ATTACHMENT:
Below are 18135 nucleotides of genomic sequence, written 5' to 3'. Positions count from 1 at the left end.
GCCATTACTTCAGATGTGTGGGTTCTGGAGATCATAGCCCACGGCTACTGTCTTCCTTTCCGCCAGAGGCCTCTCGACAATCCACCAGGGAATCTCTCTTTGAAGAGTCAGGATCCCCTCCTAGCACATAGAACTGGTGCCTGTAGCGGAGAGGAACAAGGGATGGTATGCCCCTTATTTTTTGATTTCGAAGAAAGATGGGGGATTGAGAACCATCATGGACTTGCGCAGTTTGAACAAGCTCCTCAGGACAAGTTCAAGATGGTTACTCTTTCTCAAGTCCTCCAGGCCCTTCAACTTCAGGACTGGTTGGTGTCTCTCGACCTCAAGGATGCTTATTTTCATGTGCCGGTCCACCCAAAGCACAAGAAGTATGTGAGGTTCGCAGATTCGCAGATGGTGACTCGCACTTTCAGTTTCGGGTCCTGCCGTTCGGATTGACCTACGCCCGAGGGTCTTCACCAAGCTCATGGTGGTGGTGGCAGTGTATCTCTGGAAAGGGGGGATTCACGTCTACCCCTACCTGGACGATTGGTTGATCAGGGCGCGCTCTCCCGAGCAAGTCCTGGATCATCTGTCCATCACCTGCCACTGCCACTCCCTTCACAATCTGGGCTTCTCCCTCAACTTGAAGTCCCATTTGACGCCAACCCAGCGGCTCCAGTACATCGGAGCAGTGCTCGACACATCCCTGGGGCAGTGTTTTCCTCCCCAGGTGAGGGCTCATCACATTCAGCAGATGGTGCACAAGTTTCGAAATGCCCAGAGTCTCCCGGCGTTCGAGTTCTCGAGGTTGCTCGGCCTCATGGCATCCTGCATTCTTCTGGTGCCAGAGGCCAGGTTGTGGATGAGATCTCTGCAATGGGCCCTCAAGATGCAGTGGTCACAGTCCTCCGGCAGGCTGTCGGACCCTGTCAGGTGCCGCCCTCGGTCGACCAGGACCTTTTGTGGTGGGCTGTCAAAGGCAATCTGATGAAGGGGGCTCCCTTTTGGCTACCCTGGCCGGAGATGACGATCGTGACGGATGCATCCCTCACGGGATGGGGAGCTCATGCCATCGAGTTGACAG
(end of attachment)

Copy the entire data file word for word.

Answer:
Below are 18135 nucleotides of genomic sequence, written 5' to 3'. Positions count from 1 at the left end.
GCCATTACTTCAGATGTGTGGGTTCTGGAGATCATAGCCCACGGCTACTGTCTTCCTTTCCGCCAGAGGCCTCTCGACAATCCACCAGGGAATCTCTCTTTGAAGAGTCAGGATCCCCTCCTAGCACATAGAACTGGTGCCTGTAGCGGAGAGGAACAAGGGATGGTATGCCCCTTATTTTTTGATTTCGAAGAAAGATGGGGGATTGAGAACCATCATGGACTTGCGCAGTTTGAACAAGCTCCTCAGGACAAGTTCAAGATGGTTACTCTTTCTCAAGTCCTCCAGGCCCTTCAACTTCAGGACTGGTTGGTGTCTCTCGACCTCAAGGATGCTTATTTTCATGTGCCGGTCCACCCAAAGCACAAGAAGTATGTGAGGTTCGCAGATTCGCAGATGGTGACTCGCACTTTCAGTTTCGGGTCCTGCCGTTCGGATTGACCTACGCCCGAGGGTCTTCACCAAGCTCATGGTGGTGGTGGCAGTGTATCTCTGGAAAGGGGGGATTCACGTCTACCCCTACCTGGACGATTGGTTGATCAGGGCGCGCTCTCCCGAGCAAGTCCTGGATCATCTGTCCATCACCTGCCACTGCCACTCCCTTCACAATCTGGGCTTCTCCCTCAACTTGAAGTCCCATTTGACGCCAACCCAGCGGCTCCAGTACATCGGAGCAGTGCTCGACACATCCCTGGGGCAGTGTTTTCCTCCCCAGGTGAGGGCTCATCACATTCAGCAGATGGTGCACAAGTTTCGAAATGCCCAGAGTCTCCCGGCGTTCGAGTTCTCGAGGTTGCTCGGCCTCATGGCATCCTGCATTCTTCTGGTGCCAGAGGCCAGGTTGTGGATGAGATCTCTGCAATGGGCCCTCAAGATGCAGTGGTCACAGTCCTCCGGCAGGCTGTCGGACCCTGTCAGGTGCCGCCCTCGGTCGACCAGGACCTTTTGTGGTGGGCTGTCAAAGGCAATCTGATGAAGGGGGCTCCCTTTTGGCTACCCTGGCCGGAGATGACGATCGTGACGGATGCATCCCTCACGGGATGGGGAGCTCATGCCATCGAGTTGACAG